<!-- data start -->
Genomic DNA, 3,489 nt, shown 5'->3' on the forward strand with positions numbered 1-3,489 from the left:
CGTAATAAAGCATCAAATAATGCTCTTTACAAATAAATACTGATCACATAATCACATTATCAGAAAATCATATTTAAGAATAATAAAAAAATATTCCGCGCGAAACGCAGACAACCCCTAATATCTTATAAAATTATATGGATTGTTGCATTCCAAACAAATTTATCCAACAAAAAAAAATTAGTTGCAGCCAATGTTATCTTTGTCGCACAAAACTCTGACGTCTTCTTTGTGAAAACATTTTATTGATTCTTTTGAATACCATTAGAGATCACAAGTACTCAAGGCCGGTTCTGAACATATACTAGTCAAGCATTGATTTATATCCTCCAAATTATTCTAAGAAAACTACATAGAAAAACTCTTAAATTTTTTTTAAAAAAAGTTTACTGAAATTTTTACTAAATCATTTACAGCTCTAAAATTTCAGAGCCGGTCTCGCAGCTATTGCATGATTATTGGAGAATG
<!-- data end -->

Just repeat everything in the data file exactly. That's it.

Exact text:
Genomic DNA, 3,489 nt, shown 5'->3' on the forward strand with positions numbered 1-3,489 from the left:
CGTAATAAAGCATCAAATAATGCTCTTTACAAATAAATACTGATCACATAATCACATTATCAGAAAATCATATTTAAGAATAATAAAAAAATATTCCGCGCGAAACGCAGACAACCCCTAATATCTTATAAAATTATATGGATTGTTGCATTCCAAACAAATTTATCCAACAAAAAAAAATTAGTTGCAGCCAATGTTATCTTTGTCGCACAAAACTCTGACGTCTTCTTTGTGAAAACATTTTATTGATTCTTTTGAATACCATTAGAGATCACAAGTACTCAAGGCCGGTTCTGAACATATACTAGTCAAGCATTGATTTATATCCTCCAAATTATTCTAAGAAAACTACATAGAAAAACTCTTAAATTTTTTTTAAAAAAAGTTTACTGAAATTTTTACTAAATCATTTACAGCTCTAAAATTTCAGAGCCGGTCTCGCAGCTATTGCATGATTATTGGAGAATG